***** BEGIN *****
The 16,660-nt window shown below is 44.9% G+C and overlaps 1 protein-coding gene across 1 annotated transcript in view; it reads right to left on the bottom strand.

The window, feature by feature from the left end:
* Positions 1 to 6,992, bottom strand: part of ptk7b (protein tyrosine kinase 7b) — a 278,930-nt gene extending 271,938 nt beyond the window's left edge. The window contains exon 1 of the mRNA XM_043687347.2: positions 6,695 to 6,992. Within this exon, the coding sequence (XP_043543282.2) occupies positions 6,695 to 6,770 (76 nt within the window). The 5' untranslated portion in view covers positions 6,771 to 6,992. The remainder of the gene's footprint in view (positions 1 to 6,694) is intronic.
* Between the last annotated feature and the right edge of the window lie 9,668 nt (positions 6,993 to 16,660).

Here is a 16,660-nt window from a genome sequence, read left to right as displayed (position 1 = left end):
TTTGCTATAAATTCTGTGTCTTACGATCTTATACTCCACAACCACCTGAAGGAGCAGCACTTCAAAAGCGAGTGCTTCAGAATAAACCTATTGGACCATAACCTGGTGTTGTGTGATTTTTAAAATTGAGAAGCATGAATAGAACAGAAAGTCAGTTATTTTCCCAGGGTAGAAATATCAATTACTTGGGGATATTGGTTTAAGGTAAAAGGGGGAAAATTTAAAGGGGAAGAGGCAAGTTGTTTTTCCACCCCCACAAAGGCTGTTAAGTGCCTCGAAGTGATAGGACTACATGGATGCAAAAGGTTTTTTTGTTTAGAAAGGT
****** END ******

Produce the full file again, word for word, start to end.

The 16,660-nt window shown below is 44.9% G+C and overlaps 1 protein-coding gene across 1 annotated transcript in view; it reads right to left on the bottom strand.

The window, feature by feature from the left end:
* Positions 1 to 6,992, bottom strand: part of ptk7b (protein tyrosine kinase 7b) — a 278,930-nt gene extending 271,938 nt beyond the window's left edge. The window contains exon 1 of the mRNA XM_043687347.2: positions 6,695 to 6,992. Within this exon, the coding sequence (XP_043543282.2) occupies positions 6,695 to 6,770 (76 nt within the window). The 5' untranslated portion in view covers positions 6,771 to 6,992. The remainder of the gene's footprint in view (positions 1 to 6,694) is intronic.
* Between the last annotated feature and the right edge of the window lie 9,668 nt (positions 6,993 to 16,660).

Here is a 16,660-nt window from a genome sequence, read left to right as displayed (position 1 = left end):
TTTGCTATAAATTCTGTGTCTTACGATCTTATACTCCACAACCACCTGAAGGAGCAGCACTTCAAAAGCGAGTGCTTCAGAATAAACCTATTGGACCATAACCTGGTGTTGTGTGATTTTTAAAATTGAGAAGCATGAATAGAACAGAAAGTCAGTTATTTTCCCAGGGTAGAAATATCAATTACTTGGGGATATTGGTTTAAGGTAAAAGGGGGAAAATTTAAAGGGGAAGAGGCAAGTTGTTTTTCCACCCCCACAAAGGCTGTTAAGTGCCTCGAAGTGATAGGACTACATGGATGCAAAAGGTTTTTTTGTTTAGAAAGGT